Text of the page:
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No data to prove Covid community spread in K'taka: Minister

IANS | June 15, 2020 04:01 PM

BENGALURU:At a juncture when Covid positive cases are rising by more than 150 daily, a majority of whom are inter-state returnees, mainly from Maharashtra, Karnataka Medical Education Minister K. Sudhakar told IANS that there is no data to prove that there is community transmission of the virus in the southern state.

On a positive note, the state is also witnessing a good number of patient discharges every day.

By Sunday evening, the state's Covid tally touched 7, 000 and active cases stood at 2, 959. Of all the cases, 3, 955 patients have been discharged, 86 died and 16 are in the ICU.

Excerpts from an interview with Sudhakar:

Q: How intense is community transmission in the state?

A: Exponential growth in number of positive cases poses a serious threat in the state. Yet, as of now there is no data to prove community spread of the virus. We have observed that a majority of cases were caused due the infections spreading from migrants, especially those who returned from Maharashtra.

Of the 6, 245 cases (till Thursday) in the state, 3, 374, (54 per cent) were those who returned from Maharashtra.

We started with putting migrants in quarantine for three weeks (one week institutional and two at home), but now we put them in a 2-week home quarantine. If the person is tested positive then the house is sealed.

Q) Where is the state headed towards, in terms of controlling COVID-19?

As of now, we are managing well. As is evident from the mortality rate, Karnataka has the lowest nation-wide, our 4T strategy has been successful. We have leveraged technology and marshalled the multifarious government machinery to take this challenge head on. We have built brand new dedicated Covid facilities, deployed control rooms, trained and deployed frontline staff in record time.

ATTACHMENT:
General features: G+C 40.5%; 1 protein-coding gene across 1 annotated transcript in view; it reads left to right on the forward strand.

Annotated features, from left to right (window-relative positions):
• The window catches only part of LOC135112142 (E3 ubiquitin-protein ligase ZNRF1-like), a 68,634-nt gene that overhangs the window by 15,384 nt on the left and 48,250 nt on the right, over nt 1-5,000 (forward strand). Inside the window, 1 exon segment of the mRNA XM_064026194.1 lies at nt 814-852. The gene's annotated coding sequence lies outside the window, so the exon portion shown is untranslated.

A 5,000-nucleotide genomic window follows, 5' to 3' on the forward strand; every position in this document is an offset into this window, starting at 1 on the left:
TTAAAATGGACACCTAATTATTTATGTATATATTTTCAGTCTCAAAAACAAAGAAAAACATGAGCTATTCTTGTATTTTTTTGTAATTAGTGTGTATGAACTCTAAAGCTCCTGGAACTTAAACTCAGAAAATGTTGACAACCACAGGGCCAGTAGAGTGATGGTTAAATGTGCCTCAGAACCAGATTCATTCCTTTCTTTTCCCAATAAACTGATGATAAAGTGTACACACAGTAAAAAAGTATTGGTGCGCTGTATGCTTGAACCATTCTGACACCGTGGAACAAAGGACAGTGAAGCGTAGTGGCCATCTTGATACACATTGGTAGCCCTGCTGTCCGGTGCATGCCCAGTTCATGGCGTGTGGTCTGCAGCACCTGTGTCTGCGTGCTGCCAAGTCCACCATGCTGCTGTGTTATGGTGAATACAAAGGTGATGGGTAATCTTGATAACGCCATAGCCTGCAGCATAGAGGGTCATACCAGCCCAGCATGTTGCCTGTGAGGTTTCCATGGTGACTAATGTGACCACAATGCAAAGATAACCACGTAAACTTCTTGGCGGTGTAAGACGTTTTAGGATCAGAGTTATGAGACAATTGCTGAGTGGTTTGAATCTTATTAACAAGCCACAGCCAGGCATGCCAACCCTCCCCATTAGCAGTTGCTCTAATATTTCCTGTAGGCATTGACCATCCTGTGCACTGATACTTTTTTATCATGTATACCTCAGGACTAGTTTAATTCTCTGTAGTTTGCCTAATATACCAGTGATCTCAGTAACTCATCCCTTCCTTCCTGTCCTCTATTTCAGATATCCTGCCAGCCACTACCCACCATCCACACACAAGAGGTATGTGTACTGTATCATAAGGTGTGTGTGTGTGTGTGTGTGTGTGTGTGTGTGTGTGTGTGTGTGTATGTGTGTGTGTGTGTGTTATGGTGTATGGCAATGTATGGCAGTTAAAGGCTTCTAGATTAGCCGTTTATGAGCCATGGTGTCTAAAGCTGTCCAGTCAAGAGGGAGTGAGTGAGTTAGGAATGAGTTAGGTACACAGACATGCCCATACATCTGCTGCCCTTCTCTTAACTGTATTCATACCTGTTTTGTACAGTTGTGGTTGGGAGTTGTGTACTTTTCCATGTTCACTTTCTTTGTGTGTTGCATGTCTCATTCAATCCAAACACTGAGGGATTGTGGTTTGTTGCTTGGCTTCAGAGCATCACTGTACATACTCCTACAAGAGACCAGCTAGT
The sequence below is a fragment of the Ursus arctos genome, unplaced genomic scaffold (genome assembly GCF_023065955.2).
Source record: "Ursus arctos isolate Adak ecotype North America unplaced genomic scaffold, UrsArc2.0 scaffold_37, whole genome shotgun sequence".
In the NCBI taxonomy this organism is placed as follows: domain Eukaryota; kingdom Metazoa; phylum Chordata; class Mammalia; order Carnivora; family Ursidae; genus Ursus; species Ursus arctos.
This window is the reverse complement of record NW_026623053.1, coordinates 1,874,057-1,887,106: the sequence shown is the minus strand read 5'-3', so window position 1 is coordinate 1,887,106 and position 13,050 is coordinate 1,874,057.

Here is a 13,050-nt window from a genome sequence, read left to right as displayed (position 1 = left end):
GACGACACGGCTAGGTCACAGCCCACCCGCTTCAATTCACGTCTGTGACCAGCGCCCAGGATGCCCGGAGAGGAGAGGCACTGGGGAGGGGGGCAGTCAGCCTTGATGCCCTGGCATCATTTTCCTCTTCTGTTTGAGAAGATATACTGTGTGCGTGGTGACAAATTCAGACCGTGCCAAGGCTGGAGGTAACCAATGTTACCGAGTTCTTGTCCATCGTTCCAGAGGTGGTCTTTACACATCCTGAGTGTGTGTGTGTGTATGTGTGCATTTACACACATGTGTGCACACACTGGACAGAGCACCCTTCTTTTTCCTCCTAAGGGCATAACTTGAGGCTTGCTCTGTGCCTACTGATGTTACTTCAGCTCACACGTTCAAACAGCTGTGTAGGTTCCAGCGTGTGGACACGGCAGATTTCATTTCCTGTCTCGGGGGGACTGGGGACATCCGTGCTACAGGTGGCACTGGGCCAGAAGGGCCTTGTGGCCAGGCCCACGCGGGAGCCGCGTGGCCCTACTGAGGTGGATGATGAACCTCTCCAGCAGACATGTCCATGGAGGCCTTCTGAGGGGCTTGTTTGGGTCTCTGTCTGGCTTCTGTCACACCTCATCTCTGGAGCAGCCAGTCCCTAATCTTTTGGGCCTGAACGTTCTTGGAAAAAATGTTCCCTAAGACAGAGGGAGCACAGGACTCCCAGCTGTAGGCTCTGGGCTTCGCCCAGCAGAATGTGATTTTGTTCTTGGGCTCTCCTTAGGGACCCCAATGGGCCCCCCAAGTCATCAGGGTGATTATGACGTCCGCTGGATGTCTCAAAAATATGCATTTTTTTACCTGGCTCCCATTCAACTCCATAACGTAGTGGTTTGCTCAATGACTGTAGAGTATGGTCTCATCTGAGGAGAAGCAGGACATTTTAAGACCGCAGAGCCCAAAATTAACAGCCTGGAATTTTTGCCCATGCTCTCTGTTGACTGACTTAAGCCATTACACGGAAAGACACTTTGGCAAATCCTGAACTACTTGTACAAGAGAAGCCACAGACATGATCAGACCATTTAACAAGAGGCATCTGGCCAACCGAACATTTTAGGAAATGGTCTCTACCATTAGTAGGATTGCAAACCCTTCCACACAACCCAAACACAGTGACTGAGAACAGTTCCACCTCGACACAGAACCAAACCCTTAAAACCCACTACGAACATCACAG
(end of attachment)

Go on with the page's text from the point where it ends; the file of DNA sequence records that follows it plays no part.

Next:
However, the increase in the number of Covid cases recently is largely due to the inflow of migrants from some of the hotspots like Maharashtra, Gujarat and Tamil Nadu.

Despite the influx of potential carriers or infected persons, I believe we are doing better than other states in containing the spread of the virus.

Q) What factors are creating hurdles in Karnataka's path?

There will be challenges, such as the burgeoning number of migrants coming to the state, monitoring the huge number of people quarantined at home and managing the huge state-wide infrastructure and resources.

Q) For a while it looked like Kerala was in control of Covid, but they seem to be no different from other states now. What are your takeaways from Kerala situation?

It just goes to show there is no place for complacency in the fight against Covid. For a while it seemed that Kerala had everything in control but it is just very difficult to control the spread if people do not follow quarantine regulations and some asymptomatic people will go under the radar.